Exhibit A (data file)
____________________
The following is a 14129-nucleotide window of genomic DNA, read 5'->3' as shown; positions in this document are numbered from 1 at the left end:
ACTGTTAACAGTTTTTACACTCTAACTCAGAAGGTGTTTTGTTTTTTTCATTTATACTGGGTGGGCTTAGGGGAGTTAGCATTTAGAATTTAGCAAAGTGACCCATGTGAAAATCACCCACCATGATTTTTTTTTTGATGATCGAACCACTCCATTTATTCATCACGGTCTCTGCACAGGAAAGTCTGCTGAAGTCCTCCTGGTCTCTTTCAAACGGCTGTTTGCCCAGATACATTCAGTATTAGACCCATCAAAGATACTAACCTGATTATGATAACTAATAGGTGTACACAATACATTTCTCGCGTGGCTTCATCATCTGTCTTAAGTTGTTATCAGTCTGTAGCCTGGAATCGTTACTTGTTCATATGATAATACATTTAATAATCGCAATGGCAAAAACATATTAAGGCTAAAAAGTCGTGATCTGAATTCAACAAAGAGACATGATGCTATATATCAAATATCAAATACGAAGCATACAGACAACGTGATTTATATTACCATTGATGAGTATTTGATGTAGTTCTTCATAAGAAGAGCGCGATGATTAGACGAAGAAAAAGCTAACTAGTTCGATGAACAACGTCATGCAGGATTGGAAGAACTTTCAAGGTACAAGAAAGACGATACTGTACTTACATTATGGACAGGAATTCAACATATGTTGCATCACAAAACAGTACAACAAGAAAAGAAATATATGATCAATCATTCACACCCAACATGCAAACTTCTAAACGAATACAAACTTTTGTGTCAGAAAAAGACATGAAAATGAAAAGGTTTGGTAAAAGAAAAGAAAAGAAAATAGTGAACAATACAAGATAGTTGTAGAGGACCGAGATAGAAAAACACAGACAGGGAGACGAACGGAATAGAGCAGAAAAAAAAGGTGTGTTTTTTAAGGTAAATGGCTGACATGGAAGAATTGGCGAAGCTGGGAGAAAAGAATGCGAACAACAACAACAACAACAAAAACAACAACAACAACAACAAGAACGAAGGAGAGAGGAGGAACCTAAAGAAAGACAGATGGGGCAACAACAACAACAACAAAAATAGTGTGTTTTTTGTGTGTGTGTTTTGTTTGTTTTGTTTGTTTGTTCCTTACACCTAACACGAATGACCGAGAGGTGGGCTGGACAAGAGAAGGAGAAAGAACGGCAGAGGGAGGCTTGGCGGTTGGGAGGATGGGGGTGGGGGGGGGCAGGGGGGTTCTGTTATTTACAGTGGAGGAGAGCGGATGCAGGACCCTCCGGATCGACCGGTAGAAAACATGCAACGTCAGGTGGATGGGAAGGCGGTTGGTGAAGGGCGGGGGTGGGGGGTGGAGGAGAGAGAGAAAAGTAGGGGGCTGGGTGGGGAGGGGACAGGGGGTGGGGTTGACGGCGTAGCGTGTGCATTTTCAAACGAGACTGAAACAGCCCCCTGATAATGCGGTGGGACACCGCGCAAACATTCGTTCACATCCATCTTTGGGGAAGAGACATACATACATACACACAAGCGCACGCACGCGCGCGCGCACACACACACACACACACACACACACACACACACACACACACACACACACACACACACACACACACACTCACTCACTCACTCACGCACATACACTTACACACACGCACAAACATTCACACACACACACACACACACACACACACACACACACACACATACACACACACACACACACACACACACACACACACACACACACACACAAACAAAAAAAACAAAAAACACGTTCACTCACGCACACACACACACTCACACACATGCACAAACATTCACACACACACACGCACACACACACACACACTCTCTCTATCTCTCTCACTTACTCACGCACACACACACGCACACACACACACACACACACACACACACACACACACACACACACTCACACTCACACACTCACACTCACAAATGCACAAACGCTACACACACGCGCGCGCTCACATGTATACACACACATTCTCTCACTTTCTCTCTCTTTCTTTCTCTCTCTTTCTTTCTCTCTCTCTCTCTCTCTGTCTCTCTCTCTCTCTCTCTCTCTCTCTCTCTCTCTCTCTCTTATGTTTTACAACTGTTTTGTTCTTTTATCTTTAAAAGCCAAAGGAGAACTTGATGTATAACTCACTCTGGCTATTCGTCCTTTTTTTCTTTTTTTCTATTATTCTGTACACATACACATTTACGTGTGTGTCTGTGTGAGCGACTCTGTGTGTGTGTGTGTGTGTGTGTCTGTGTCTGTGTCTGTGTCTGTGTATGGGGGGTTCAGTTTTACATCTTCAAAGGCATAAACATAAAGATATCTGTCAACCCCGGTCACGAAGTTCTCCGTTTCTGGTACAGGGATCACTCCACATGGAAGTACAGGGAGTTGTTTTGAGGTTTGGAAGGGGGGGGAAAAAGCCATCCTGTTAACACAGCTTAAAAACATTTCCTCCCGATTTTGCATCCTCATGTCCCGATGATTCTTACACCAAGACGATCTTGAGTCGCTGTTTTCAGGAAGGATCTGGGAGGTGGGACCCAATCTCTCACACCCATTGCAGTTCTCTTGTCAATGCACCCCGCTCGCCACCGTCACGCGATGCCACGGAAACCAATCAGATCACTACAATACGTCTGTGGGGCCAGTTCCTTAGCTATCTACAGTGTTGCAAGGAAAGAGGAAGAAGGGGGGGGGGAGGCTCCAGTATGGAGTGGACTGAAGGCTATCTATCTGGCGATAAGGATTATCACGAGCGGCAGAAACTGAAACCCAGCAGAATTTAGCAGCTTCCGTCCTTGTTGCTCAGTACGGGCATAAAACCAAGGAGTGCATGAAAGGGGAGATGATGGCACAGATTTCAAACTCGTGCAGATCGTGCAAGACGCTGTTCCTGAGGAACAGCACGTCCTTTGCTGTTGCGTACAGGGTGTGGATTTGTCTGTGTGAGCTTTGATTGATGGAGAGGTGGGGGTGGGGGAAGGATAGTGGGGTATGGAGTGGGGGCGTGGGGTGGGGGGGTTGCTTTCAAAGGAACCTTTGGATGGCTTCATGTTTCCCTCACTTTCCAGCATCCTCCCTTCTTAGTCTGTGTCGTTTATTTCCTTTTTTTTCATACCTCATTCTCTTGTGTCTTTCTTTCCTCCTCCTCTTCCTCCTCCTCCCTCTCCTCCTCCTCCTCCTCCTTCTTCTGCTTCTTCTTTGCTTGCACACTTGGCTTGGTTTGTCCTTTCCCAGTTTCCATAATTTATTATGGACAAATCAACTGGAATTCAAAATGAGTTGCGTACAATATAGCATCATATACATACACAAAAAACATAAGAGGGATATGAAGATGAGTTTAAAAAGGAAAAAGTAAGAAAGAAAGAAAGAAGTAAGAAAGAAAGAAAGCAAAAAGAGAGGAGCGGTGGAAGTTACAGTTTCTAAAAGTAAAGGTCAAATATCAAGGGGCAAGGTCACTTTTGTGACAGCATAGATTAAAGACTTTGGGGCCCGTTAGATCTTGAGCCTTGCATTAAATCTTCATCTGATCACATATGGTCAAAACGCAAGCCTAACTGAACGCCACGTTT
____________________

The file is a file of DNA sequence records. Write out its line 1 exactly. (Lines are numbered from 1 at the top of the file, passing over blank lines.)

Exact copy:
The following is a 14129-nucleotide window of genomic DNA, read 5'->3' as shown; positions in this document are numbered from 1 at the left end: